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Among the Ward 3 candidates participating in public funding, local activist Matthew Frumin is leading the fundraiser with a total of $205,800; he also spent the most, and just like his rival candidates, the majority of his spending took place during the last reporting period.

Monte Monash, a former DC Library board member, ranks second in total revenue at $146,708. She is closely followed by Palisades community leader Tricia Duncan – who won the support of outgoing Ward 3 council member Mary M. Cheh last month – as well as Goulet and Ward 3 Democratic chair Phil. Thomas. However, Duncan suddenly dropped out of the race on Monday night, throwing his support behind Frumin.

Goulet, who was endorsed by the Washington Post editorial board last month, outperformed all Ward 3 candidates during this reporting period. Rounding out the pack are advisory ward commissioners Ben Bergmann and Beau Finley, who have raised around $99,000 and $106,000 respectively in their campaigns.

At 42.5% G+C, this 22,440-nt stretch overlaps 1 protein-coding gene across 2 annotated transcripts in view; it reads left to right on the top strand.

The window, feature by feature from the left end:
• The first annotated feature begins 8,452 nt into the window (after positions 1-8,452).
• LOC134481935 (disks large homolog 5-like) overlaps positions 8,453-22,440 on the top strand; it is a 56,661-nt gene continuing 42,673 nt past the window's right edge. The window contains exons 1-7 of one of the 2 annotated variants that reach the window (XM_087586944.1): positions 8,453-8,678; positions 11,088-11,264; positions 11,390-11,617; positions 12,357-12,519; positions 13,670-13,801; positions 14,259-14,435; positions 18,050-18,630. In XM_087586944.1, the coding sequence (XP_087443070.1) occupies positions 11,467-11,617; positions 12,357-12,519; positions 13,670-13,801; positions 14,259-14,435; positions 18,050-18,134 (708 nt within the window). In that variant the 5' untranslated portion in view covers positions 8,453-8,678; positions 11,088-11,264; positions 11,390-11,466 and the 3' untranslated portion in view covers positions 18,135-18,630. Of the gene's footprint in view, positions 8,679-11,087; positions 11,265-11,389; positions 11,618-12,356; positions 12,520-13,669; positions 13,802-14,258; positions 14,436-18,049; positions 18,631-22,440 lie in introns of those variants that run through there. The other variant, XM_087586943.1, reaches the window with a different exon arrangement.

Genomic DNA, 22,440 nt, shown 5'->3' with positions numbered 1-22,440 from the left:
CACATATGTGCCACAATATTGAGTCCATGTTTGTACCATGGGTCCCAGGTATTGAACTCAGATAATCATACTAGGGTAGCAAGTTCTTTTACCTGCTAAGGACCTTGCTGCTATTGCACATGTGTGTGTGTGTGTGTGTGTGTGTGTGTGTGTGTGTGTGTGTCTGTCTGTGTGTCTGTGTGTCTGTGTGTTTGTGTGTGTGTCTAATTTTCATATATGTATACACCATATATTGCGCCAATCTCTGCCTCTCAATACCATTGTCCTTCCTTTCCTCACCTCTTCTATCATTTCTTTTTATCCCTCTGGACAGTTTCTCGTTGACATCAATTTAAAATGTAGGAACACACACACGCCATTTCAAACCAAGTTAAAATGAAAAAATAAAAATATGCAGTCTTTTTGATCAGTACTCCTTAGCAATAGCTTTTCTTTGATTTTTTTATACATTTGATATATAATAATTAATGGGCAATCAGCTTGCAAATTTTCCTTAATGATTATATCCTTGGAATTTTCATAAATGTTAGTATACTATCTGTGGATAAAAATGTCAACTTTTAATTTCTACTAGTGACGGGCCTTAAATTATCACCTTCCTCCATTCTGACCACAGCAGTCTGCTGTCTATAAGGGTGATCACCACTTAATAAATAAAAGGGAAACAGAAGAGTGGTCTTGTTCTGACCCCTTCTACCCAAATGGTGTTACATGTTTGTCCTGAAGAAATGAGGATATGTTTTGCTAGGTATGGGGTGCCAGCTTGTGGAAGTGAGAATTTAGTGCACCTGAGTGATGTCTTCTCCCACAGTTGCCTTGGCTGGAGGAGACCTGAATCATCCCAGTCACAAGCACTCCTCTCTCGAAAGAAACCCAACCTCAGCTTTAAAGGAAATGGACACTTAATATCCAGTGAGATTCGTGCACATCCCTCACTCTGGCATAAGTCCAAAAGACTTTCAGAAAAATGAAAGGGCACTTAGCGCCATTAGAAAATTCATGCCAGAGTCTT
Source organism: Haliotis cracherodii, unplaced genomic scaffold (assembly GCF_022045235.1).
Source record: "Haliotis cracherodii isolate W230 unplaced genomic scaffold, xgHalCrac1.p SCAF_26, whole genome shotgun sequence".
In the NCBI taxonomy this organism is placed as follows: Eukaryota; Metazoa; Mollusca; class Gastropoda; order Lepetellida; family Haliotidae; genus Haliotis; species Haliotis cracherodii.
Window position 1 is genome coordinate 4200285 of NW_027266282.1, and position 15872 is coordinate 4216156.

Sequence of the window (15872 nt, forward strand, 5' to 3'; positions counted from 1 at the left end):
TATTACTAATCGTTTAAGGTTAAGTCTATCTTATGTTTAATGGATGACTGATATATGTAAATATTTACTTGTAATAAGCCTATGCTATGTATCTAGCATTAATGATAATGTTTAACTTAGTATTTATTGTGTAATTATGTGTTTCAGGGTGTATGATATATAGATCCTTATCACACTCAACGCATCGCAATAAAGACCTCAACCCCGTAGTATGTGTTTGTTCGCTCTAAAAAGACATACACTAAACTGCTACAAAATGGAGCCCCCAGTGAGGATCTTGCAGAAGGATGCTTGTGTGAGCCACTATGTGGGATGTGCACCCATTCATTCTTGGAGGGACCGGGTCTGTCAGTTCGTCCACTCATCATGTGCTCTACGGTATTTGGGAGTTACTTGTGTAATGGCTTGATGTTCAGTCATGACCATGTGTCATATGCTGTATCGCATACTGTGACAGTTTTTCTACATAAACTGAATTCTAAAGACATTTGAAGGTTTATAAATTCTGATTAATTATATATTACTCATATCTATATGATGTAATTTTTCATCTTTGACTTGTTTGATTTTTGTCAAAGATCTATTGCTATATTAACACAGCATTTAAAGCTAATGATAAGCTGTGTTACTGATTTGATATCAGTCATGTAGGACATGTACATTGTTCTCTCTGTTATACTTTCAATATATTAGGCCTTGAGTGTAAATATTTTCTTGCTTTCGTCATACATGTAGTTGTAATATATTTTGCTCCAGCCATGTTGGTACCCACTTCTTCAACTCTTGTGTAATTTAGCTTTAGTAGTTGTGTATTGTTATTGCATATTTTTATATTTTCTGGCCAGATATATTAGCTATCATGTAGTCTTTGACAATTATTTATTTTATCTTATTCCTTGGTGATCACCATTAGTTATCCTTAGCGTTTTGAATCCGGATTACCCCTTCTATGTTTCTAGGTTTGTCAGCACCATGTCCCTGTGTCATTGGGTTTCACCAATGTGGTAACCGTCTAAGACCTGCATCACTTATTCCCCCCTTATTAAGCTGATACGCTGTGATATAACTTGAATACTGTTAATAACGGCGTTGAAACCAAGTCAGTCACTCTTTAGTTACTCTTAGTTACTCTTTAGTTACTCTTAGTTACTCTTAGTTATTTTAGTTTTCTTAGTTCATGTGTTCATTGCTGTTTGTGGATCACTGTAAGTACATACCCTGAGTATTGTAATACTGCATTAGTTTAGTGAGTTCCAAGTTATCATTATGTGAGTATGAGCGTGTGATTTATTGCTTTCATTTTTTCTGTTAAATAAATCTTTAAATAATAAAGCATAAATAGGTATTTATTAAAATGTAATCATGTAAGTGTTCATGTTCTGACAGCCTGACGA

In Ward 5, four of the seven candidates had submitted financial reports by Monday afternoon, while Williams said the others had been granted extensions. In the race to become an at-large member of the DC Council, two of the four candidates have requested extensions.

Ahead of November’s general election, three independents running for a seat on the general council also filed reports this week. Newcomer Graham McLaughlin, who presents himself as a business-friendly candidate, has so far edged out incumbent Elissa Silverman, taking home around $185,000 to Silverman’s $165,000, although Silverman has raised more in the last reporting period. Karim Marshall, the third candidate in the race, has raised $14,787 so far.

Perry Stein contributed to this report.